Specialization Patterns and the Factor Bias of Technology
AbstractDevelopment accounting exercises based on an aggregate production function find technology is biased in favor of a country's abundant production factors. We provide an explanation for this finding based on the Heckscher-Ohlin model. Countries trade and specialize in the industries that use intensively the production factors they are abundantly endowed with. For given factor endowment ratios, this implies smaller international differences in factor price ratios than under autarky. Thus, when measuring the factor bias of technology with the same aggregate production function for all countries, they appear to have an abundant-factor bias in their technologies.
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Bibliographic InfoArticle provided by De Gruyter in its journal The B.E. Journal of Macroeconomics.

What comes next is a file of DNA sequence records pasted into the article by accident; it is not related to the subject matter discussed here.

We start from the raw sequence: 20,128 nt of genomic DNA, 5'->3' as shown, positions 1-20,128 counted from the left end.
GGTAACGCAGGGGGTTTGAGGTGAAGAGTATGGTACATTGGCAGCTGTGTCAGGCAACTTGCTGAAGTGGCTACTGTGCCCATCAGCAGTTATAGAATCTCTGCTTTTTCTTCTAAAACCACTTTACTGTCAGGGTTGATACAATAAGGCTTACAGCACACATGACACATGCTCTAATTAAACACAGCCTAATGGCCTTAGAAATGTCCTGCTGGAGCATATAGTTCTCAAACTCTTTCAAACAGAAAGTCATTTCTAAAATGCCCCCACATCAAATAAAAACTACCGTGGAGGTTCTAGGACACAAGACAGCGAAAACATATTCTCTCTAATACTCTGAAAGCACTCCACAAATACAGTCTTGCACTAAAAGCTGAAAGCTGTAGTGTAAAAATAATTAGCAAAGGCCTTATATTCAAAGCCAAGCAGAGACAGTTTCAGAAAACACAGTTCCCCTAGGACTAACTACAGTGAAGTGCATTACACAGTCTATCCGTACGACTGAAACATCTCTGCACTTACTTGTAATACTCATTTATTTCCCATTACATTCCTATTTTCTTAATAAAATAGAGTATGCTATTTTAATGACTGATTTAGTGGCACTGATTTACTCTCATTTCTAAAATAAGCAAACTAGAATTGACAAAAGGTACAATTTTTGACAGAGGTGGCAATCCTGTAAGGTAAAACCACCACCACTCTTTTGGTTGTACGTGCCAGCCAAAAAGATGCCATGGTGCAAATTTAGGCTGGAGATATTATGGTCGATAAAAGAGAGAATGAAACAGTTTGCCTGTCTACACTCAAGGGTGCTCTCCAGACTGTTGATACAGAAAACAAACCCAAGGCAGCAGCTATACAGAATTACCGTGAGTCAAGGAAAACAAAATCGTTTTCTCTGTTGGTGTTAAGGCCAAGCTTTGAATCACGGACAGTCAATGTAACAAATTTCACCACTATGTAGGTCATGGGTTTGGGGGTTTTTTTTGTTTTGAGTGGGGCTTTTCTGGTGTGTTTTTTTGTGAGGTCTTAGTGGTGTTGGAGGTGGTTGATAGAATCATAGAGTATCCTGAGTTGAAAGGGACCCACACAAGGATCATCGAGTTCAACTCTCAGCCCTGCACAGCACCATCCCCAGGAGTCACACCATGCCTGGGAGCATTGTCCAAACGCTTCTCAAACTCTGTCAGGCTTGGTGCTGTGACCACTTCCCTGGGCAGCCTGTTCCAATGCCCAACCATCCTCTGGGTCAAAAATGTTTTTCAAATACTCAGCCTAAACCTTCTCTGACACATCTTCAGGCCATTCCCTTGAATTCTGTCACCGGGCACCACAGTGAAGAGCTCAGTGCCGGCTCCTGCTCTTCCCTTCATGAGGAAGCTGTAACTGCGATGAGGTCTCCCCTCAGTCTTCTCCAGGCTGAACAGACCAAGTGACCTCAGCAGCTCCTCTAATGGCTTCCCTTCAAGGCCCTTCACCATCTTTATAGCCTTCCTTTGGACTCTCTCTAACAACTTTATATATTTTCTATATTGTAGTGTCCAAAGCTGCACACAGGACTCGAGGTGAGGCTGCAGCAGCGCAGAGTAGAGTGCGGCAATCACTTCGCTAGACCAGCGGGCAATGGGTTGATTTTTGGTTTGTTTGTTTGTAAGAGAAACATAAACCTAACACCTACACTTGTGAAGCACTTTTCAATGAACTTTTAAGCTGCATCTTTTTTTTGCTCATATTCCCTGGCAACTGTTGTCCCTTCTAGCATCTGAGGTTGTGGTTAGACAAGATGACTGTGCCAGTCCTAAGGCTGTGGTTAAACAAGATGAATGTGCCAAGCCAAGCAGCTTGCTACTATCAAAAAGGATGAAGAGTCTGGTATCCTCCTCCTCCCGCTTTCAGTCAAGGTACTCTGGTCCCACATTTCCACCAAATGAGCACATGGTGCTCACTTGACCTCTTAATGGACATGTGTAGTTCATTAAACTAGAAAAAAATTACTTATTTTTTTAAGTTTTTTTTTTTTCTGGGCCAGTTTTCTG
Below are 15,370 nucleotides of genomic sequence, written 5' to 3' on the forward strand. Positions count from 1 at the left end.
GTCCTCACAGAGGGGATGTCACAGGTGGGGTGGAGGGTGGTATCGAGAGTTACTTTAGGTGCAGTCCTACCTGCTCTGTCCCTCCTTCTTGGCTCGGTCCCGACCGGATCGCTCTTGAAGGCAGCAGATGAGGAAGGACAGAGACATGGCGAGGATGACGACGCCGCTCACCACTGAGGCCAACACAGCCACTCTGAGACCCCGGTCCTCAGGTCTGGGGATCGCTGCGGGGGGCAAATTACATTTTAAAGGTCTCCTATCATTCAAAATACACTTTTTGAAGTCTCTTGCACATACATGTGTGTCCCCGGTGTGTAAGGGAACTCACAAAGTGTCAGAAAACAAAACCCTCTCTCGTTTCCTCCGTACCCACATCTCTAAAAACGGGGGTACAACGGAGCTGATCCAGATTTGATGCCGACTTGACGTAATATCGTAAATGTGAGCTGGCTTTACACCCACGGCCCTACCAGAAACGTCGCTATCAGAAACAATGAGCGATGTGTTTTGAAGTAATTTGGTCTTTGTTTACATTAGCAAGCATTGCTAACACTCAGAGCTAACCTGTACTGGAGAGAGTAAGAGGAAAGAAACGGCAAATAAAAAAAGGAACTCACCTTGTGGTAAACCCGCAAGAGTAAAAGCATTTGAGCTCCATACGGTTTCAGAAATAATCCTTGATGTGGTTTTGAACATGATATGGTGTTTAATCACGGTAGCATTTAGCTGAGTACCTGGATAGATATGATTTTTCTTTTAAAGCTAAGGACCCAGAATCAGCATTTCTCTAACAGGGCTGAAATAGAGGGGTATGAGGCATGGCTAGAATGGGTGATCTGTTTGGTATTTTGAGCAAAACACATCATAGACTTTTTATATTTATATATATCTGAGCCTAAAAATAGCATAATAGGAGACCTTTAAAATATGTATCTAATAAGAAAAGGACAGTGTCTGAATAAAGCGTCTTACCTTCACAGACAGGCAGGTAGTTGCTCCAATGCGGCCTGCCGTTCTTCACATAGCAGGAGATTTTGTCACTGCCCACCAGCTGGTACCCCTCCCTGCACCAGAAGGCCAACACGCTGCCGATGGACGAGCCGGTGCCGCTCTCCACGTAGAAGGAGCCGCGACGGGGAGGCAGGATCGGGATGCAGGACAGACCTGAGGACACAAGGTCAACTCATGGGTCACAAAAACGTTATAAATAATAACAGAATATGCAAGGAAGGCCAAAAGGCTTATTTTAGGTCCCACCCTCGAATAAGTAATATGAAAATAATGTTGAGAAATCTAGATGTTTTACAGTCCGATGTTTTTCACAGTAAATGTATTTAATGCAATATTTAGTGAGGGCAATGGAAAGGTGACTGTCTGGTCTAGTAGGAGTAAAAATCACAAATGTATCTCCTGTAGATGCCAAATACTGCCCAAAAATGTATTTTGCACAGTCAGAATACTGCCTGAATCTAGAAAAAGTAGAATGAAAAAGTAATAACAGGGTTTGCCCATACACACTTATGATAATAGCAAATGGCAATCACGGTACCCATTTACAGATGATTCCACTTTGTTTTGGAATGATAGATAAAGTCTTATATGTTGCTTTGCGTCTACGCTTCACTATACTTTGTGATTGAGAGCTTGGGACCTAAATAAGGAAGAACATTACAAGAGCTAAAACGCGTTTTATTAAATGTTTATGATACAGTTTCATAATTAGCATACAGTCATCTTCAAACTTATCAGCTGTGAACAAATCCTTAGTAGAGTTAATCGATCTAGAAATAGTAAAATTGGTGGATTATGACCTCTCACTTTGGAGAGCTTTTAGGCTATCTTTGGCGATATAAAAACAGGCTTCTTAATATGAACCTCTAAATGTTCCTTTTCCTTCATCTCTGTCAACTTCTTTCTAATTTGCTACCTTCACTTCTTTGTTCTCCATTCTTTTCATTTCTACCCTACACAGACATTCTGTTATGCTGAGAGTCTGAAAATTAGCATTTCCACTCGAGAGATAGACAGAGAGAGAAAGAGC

Volume (Year): 7 (2007)
Issue (Month): 1 (July)
Contact details of provider:
Web page: http://www.degruyter.com
Other versions of this item:
- Cuñat, Alejandro & Maffezzoli, Marco, 2007. "Specialization Patterns and the Factor Bias of Technology," CEPR Discussion Papers 6290, C.E.P.R. Discussion Papers.
- Alejandro Cuñat & Marco Maffezzoli, 2007. "Specialization Patterns and the Factor Bias of Technology," Working Papers 321, IGIER (Innocenzo Gasparini Institute for Economic Research), Bocconi University.
- F1 - International Economics - - Trade
- F4 - International Economics - - Macroeconomic Aspects of International Trade and Finance
- O4 - Economic Development, Technological Change, and Growth - - Economic Growth and Aggregate Productivity
Please report citation or reference errors to , or , if you are the registered author of the cited work, log in to your RePEc Author Service profile, click on "citations" and make appropriate adjustments.:
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- Alejandro Cuñat & Marco Maffezzoli, 2005. "Can Comparative Advantage Explain the Growth of US Trade?," CEP Discussion Papers dp0669, Centre for Economic Performance, LSE.
- Alejandro Cunat & Marco Maffezzoli, 2003. "Can Comparative Advantage Explain the Growth of US Trade?," Working Papers 241, IGIER (Innocenzo Gasparini Institute for Economic Research), Bocconi University.
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